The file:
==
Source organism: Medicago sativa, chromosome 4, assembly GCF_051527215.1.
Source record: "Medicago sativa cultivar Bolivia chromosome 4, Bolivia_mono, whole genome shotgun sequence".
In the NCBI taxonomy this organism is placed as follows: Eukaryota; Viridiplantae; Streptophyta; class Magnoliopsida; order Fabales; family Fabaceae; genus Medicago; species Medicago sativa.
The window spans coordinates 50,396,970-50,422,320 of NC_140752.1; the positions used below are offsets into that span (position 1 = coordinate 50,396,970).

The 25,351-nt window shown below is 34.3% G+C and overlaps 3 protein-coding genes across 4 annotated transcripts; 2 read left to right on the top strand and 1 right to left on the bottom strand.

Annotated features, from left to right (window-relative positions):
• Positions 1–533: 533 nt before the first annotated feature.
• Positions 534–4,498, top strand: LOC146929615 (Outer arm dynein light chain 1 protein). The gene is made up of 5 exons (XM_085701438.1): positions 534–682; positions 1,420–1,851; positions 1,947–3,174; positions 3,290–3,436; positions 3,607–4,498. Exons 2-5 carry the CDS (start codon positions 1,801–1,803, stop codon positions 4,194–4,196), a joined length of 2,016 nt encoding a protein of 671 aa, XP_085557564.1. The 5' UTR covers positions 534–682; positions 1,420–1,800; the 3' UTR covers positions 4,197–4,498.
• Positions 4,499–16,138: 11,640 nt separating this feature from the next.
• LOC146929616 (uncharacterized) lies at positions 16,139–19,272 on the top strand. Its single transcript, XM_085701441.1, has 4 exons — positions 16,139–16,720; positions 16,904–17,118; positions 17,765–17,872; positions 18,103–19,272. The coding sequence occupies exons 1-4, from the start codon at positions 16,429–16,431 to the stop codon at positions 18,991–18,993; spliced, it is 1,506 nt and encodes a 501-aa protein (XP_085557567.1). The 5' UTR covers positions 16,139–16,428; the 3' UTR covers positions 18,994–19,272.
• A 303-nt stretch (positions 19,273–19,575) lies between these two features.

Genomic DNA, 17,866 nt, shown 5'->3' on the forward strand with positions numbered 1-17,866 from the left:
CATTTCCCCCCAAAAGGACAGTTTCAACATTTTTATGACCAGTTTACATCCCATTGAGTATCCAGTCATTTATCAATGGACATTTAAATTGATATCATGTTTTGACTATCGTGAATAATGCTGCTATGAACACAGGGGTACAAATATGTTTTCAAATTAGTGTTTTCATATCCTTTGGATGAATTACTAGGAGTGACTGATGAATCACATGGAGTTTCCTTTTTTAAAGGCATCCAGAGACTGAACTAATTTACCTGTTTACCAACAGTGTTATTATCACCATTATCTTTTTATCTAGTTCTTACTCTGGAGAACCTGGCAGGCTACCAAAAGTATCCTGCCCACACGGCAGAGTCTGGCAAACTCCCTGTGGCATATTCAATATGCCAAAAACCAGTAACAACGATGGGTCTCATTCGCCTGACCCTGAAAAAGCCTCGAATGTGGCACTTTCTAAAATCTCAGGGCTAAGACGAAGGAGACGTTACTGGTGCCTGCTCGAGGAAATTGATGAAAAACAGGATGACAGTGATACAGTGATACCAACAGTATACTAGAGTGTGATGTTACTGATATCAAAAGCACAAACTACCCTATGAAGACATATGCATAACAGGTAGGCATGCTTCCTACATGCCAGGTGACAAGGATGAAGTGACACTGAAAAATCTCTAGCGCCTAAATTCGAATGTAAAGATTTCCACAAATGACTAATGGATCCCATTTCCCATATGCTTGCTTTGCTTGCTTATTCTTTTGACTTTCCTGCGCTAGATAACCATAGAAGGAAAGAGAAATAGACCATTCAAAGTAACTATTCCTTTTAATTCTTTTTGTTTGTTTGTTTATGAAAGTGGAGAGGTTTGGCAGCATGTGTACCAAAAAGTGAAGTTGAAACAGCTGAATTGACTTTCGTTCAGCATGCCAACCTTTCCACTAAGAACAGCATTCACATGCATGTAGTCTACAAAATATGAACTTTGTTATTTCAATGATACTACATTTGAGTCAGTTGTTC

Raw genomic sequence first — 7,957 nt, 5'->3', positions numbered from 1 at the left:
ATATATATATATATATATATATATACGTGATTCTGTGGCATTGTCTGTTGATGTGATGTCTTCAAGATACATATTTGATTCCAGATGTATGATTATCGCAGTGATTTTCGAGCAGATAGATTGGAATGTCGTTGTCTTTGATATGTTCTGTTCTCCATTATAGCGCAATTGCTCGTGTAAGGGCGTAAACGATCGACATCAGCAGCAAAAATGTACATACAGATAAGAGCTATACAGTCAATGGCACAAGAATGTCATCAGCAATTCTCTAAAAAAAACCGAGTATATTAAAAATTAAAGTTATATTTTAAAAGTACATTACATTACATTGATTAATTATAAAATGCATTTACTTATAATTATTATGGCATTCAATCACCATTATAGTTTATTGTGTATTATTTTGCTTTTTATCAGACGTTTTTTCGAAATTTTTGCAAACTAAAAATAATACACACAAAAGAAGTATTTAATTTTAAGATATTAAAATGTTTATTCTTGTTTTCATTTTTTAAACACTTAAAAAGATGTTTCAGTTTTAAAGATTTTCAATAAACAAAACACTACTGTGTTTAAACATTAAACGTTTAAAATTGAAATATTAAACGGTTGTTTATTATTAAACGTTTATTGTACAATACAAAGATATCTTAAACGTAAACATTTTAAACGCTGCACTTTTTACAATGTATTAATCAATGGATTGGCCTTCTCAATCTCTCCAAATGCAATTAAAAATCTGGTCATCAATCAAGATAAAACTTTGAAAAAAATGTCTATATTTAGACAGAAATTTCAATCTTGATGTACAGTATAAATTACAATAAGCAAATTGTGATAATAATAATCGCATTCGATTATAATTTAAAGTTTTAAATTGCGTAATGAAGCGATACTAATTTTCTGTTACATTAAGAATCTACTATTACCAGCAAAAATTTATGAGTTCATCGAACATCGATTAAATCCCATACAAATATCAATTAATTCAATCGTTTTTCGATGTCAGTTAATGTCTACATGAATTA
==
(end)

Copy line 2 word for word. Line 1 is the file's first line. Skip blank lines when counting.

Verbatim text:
Source record: "Medicago sativa cultivar Bolivia chromosome 4, Bolivia_mono, whole genome shotgun sequence".